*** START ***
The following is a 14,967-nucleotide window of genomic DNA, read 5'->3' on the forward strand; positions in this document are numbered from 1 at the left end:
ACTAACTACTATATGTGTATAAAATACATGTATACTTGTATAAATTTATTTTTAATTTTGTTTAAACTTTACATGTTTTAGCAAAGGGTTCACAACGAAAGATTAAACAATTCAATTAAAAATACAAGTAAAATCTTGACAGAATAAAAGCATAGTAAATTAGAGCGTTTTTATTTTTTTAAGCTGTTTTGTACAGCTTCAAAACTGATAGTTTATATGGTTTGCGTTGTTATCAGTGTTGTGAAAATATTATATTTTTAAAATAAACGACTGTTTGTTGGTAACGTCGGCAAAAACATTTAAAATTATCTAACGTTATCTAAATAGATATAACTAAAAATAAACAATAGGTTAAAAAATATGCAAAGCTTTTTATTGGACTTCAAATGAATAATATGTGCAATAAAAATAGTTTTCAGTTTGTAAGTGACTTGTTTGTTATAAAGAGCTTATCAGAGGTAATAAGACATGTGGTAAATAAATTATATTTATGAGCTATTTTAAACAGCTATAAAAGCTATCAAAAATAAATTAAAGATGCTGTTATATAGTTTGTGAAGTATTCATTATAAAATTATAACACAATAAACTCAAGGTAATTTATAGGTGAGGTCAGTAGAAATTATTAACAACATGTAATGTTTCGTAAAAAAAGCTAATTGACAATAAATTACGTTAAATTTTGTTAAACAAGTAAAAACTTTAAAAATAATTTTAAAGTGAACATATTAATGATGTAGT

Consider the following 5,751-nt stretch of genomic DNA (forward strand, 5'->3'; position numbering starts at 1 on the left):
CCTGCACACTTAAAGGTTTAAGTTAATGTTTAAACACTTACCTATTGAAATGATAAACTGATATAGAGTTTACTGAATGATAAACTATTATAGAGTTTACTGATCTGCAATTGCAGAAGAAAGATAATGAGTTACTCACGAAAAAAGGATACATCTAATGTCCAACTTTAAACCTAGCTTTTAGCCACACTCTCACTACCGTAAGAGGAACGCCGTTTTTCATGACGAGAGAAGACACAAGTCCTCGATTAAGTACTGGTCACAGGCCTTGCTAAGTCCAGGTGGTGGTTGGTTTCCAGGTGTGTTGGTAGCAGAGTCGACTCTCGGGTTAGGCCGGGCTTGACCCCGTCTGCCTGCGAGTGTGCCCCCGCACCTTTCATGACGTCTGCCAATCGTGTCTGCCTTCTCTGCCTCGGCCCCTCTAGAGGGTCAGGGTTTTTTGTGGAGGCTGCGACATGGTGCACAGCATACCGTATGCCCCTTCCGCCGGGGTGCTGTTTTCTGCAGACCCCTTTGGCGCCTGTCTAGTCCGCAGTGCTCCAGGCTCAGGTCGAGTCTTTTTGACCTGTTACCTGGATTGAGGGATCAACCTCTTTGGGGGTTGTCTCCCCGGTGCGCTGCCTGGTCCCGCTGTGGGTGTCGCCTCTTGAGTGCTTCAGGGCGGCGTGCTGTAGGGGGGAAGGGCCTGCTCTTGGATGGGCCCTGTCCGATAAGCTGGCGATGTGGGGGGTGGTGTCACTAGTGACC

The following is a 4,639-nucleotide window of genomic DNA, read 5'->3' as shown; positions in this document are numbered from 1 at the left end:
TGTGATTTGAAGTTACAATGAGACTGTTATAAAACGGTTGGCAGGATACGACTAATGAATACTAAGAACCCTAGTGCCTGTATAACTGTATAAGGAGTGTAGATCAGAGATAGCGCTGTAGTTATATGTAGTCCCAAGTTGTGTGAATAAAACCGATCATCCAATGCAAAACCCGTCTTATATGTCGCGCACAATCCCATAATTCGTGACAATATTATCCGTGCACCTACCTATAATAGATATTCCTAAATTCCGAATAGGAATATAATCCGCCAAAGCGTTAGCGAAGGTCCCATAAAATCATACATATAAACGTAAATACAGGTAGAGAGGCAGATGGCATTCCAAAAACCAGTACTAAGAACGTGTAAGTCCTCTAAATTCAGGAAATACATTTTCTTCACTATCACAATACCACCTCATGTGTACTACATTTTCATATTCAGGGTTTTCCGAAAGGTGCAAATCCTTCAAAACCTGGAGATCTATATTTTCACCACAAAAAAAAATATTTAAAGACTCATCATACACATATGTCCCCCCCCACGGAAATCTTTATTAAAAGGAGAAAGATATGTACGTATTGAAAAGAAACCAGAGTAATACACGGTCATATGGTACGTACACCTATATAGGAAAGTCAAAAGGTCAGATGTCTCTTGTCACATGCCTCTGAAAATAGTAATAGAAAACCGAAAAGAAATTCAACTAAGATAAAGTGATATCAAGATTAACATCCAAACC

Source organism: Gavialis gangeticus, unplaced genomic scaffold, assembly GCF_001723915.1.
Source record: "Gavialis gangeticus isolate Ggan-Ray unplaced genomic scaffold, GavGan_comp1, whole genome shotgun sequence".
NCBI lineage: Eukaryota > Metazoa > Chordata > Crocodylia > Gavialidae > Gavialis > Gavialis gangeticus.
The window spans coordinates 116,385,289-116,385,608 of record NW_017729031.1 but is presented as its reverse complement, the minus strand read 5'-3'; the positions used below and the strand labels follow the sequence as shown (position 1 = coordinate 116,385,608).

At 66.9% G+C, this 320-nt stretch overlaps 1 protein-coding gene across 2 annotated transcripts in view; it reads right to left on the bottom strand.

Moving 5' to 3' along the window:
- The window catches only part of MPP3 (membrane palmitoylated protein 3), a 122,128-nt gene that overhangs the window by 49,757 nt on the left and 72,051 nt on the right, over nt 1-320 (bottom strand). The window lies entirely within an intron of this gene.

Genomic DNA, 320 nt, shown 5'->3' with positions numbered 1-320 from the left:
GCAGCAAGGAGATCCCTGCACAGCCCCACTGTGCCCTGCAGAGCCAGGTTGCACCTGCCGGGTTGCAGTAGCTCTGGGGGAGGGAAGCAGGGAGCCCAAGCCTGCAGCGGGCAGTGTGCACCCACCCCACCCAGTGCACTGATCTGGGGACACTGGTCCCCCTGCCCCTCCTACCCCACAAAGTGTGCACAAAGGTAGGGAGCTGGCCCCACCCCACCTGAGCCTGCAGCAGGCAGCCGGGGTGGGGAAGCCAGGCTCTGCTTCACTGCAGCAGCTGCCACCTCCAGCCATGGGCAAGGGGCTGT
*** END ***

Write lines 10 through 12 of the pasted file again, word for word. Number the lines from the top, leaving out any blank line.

The window spans coordinates 116,385,289-116,385,608 of record NW_017729031.1 but is presented as its reverse complement, the minus strand read 5'-3'; the positions used below and the strand labels follow the sequence as shown (position 1 = coordinate 116,385,608).

At 66.9% G+C, this 320-nt stretch overlaps 1 protein-coding gene across 2 annotated transcripts in view; it reads right to left on the bottom strand.

Moving 5' to 3' along the window: